It is supposed to make it easier to find Apple devices - but normally not for everyone. The offline finding system Find My from tech giant Apple is a tracking app that can find all of a user’s Apple devices, from MacBook to AirPod. Since the tracking relies on Bluetooth, it also works when the devices are offline or switched to flight mode. This is a practical function for all Apple users to see, for example, if one only forgot the iPhone in the office or if it actually fell from the pocket in the subway on the way home.
Find My is also supposed to be secure: the app uses end-to-end encryption so that no one - not even Apple itself - should be able to read and track the location and identity of the participating devices. Concerning the security of this data, however, the research team of the Secure Mobile Networking Lab at TU Darmstadt consisting of Alexander Heinrich, Milan Stute, Tim Kornhuber and Matthias Hollick has now found multiple issues in Apple’s offline finding. In their joint paper “Who Can Find My Devices?”, which will be presented at the Privacy Enhancing Technologies Symposium (PETS), they explain two major security vulnerabilities.
A malicious application running on the macOS operating system could secretly access past and current location data of all a user’s Apple devices for this user. With the knowledge of this data, it was then easy to identify, for example, the home or workplace as frequently visited places of the victim - with a location accuracy of up to ten metres. The team has reported this vulnerability to Apple along with proposed solutions; it was fixed with a software update for macOS 10.15.7 in September 2020.
But even without unauthorised access to the computer, conclusions could be possibly drawn about device owners: if two or more Apple users are in proximity and subsequently retrieve the data of their Find My app, Apple could afterwards infer this contact. Heinrich, Stute, Kornhuber and Hollick give the example of a demonstration where the participants switch their iPhones to flight mode so that they cannot be tracked by police via the mobile phone network. In this case, the mobile phones would continue to report each other via Find My. Apple claims that this data is not logged, it would, however, be technically possible to log such encounters centrally at Apple, according to the research team.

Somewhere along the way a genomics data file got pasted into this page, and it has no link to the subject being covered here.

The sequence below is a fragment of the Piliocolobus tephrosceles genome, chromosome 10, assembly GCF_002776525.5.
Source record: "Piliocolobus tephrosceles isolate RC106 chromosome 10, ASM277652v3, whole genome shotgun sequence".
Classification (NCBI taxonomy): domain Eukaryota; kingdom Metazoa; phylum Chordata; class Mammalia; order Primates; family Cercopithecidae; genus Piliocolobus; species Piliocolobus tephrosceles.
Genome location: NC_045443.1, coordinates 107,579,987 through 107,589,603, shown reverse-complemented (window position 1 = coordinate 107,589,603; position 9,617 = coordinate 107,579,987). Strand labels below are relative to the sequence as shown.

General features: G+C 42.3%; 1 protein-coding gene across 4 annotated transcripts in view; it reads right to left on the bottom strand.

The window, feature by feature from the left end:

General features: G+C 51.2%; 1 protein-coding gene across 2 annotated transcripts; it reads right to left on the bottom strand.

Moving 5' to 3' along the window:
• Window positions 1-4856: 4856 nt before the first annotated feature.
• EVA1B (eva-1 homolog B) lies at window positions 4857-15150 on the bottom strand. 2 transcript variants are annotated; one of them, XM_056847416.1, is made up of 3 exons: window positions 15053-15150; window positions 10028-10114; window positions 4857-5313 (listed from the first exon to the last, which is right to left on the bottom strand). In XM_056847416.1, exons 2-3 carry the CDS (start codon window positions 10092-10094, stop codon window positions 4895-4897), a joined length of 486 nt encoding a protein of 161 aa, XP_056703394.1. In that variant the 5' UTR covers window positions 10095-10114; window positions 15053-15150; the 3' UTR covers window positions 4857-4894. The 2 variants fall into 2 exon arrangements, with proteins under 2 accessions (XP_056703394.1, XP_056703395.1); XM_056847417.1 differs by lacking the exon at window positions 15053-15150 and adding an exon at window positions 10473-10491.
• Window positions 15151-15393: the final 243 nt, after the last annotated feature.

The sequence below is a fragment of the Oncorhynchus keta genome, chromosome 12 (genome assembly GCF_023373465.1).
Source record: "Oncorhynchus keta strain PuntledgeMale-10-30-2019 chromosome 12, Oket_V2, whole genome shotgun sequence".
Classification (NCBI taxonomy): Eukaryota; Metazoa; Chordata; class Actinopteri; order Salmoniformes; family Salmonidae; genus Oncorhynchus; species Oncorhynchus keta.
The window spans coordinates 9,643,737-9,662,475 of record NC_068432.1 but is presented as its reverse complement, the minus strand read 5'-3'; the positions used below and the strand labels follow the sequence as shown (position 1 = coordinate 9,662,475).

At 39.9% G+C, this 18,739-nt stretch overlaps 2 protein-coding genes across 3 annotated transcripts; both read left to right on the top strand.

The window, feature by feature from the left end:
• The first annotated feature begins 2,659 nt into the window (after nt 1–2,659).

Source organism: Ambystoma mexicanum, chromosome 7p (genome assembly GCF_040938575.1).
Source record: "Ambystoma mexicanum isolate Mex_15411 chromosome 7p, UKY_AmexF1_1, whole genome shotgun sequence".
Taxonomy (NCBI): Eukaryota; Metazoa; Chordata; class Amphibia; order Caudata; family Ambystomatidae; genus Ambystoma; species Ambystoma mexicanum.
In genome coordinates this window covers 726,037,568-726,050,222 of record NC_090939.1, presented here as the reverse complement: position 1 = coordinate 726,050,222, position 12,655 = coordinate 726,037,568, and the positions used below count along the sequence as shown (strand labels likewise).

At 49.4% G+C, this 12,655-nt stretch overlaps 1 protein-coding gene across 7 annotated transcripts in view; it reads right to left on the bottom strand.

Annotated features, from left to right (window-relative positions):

Finding these weaknesses in the offline finding system in the first place required a lot of time and effort from the researchers. “It took us more than a year to get a sufficiently clear picture of all the components involved in offline finding to start looking for vulnerabilities. Even now, we don’t understand everything in detail,” explains Stute. The research team had to painstakingly reconstruct how the app works, before being able to get experimental proof of the security vulnerabilities. To document their work, enable further security research and, thus, increase the security of the closed system in the long term, the team has published an open-source framework of the offline finding system called OpenHaystack.
The work took place at the intersection of the research centers LOEWE emergenCITY and ATHENE. emergenCITY investigates how to increase the resilience of digital cities - where such location-based information plays an increasingly important role. ATHENE focuses on the security aspects of our digital society.
Hollick criticises that the time-consuming reverse-engineering process left Apple users and their data being potentially vulnerable for more than a year. He pleads for more transparent open-source solutions in this area of sensitive data: “We understand that companies need to protect their intellectual property. However, we believe that systems dealing with highly personal data such as Apple’s offline finding need to be openly and fully specified to facilitate timely independent analyses.”
This text was first published at emergenCITY.de.